The American Chestnut (Castanea dentata) is a storied tree. An American epic with books written and legends told. It was a behemoth, not necessarily by the size of individuals, though plenty were taller than the Statue of Liberty and had trunks you could hang a basketball hoop from if it were lying on its side. No, the behemoth legend of the American Chestnut lies in its versatility and pervasive presence in the lives of people living in the Eastern United States during the its reign as the dominant tree in the forests of the Appalachian Mountain range.
“Chestnuts roasting on an open fire…” were the sweet nut of the American Chestnut. The productivity of these tress provided fodder for pig farmer’s herds at no cost of sowing and harvesting. Homes, barns, fences, furniture, and firewood were hewn from these trees. The tannin content in the bark provided natural resistance to insects and made them a valued resource of the tanning industry. “The Perfect American Tree.”
Like many giants of lore, or perhaps more aptly the alien invaders in H.G. Well’s War of the Worlds, the American Chestnut was reduced to nearly nothing by less than a speck of dust. Cryphonectria parasitica, the cause of Chestnut Blight was introduced to the East Coast of the United States in the early 1900s. It took less than 50 years for it to decimate the American Chestnut throughout its range. This ascomycete (sac fungi) was brought to the United States via plant material collected in Asia, where the Asian Chestnut had evolved resistance to the pathogen. Meanwhile the American Chestnut had no resistance, or at least none that people had the presence of mind to look for. Remember, this was the 1920s, 30s, and 40s. The nuances of passive mutations and genetic variation and heritability were far from mainstream knowledge. So, the demise of the American Chestnut was hastened by preempitive harvest of healthy trees, essentially eliminating the possibility of finding a native tree with inherent resistance.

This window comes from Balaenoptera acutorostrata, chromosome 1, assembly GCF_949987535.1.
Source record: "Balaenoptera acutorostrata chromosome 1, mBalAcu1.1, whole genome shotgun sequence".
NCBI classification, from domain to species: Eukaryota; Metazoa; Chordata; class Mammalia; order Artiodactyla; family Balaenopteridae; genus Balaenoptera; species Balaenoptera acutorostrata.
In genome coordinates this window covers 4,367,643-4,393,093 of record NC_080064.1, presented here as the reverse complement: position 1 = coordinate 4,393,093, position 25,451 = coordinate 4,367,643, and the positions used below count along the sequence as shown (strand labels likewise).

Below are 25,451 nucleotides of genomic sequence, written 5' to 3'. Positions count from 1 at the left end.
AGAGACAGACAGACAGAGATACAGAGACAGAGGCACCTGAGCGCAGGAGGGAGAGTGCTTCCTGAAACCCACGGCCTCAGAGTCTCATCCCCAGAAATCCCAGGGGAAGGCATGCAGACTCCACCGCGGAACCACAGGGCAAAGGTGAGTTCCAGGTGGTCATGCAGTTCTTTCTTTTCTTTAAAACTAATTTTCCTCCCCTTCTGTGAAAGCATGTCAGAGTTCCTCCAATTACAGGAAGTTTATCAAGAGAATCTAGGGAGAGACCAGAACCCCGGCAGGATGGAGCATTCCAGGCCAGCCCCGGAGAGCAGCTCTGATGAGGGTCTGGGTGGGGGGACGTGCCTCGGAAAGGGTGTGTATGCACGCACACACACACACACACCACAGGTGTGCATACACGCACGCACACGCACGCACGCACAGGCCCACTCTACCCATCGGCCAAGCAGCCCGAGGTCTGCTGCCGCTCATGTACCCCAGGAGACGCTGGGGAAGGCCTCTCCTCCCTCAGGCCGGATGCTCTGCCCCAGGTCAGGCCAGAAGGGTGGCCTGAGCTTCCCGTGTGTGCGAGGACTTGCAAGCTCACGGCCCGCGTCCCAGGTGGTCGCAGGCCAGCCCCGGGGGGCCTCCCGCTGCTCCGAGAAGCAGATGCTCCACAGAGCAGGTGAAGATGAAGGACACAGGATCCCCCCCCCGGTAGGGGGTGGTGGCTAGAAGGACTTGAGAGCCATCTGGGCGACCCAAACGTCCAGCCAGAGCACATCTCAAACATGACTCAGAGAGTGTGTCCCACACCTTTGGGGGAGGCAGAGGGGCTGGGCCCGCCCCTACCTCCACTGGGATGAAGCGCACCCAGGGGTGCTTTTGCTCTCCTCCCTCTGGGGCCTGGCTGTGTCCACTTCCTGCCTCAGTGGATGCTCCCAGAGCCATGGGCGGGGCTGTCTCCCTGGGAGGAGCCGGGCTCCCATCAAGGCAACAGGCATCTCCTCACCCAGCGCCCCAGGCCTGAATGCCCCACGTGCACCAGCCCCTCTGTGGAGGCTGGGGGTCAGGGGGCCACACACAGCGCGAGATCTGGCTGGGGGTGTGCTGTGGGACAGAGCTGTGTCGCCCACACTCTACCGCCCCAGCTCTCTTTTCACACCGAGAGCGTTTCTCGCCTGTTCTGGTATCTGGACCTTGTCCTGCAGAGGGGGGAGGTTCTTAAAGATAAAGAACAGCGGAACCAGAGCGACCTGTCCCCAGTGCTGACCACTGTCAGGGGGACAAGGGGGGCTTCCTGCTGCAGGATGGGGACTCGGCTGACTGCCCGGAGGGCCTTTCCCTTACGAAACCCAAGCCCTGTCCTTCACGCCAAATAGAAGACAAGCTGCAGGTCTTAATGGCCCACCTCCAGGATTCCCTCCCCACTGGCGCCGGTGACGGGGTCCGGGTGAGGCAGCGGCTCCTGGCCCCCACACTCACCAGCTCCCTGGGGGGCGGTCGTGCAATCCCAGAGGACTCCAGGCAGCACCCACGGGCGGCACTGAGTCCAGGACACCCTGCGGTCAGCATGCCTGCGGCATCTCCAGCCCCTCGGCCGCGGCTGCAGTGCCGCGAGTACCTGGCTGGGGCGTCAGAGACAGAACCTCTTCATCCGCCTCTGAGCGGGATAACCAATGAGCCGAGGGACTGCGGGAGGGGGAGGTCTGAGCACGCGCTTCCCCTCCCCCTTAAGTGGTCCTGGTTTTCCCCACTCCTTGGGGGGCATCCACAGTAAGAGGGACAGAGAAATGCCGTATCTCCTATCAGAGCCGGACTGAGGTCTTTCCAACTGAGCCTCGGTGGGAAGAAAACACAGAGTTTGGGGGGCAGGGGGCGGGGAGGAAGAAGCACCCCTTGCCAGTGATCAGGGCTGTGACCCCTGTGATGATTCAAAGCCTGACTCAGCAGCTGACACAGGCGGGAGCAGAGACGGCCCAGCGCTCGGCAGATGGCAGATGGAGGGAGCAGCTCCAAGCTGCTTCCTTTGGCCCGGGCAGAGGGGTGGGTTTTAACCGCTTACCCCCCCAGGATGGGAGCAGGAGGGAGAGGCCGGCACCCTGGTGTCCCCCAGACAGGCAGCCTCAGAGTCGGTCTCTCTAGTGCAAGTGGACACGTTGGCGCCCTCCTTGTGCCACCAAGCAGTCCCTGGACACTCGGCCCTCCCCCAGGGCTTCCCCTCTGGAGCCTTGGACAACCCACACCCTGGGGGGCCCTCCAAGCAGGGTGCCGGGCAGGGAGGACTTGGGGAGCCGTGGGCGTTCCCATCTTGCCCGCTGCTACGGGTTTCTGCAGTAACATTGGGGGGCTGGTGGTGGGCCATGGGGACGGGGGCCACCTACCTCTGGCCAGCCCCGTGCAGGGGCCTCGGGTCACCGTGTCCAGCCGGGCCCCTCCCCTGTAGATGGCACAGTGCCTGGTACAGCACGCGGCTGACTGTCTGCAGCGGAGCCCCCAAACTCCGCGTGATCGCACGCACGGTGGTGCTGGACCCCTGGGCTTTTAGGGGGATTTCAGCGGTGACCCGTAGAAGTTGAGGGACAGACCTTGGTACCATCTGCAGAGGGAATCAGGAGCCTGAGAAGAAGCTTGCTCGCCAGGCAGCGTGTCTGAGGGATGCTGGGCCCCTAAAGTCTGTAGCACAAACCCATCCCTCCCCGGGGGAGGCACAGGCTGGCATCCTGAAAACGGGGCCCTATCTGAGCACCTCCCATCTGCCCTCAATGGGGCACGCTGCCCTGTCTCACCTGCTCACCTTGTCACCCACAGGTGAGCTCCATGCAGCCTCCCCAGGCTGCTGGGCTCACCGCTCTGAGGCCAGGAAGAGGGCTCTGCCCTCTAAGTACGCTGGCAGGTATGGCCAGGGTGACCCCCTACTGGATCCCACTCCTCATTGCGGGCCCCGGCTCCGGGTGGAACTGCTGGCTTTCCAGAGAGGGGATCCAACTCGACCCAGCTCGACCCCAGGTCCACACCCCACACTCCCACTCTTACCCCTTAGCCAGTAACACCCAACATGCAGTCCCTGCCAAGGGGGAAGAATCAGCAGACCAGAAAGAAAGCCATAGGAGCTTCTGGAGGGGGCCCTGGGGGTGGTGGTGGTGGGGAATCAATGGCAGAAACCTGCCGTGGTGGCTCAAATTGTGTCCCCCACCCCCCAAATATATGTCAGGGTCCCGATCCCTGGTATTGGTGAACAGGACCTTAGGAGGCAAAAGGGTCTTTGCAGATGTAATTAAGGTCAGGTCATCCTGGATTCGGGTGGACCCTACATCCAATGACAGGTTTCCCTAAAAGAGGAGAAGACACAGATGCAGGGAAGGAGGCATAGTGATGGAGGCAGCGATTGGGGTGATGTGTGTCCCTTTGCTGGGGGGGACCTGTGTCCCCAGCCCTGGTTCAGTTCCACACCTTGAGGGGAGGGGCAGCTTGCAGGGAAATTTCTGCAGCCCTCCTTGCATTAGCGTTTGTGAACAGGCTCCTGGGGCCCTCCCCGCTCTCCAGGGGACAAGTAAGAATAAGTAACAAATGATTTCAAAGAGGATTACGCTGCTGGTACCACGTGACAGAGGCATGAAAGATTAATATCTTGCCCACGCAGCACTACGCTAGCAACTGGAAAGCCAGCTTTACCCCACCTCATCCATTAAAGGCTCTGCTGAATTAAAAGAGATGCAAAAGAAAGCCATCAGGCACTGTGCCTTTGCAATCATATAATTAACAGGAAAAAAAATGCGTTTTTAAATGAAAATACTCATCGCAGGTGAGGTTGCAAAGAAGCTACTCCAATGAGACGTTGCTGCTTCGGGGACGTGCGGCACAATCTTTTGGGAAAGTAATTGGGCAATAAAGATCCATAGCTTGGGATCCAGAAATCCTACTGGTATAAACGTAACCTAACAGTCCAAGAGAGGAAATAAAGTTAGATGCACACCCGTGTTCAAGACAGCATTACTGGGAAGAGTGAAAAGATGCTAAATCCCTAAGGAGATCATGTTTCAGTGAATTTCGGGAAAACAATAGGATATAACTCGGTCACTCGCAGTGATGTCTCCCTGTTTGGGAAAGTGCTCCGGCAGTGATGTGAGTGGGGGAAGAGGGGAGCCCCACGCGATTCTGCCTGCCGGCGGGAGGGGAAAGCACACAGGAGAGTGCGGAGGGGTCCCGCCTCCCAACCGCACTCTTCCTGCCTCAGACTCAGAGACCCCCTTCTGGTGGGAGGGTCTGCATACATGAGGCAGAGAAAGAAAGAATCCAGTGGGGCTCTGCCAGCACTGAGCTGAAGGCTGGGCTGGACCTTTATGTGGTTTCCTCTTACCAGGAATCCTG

The American Chestnut still persists as a species throughout its original range, but mostly as a resprouting understory “shrub.” But the legend continues, as concentrated efforts are being made to restore this tree, if not to its former magnificence and dominance, at least to having American Chestnuts roasting on open fires once again.
*Here is a video from the University of Maine summarizing the story.
More about efforts to save/restore the American Chestnut:
I haven’t been into genetics work since labs during undergrad, so I wonder how CRISPR might help/influence these efforts
Note: The pathogen is also prevalent on chestnut trees in Europe. Hypovirulence of the pathogen was first discovered here. http://international-pest-control.com/hypovirulence-hope-for-management-of-sweet-chestnut-blight/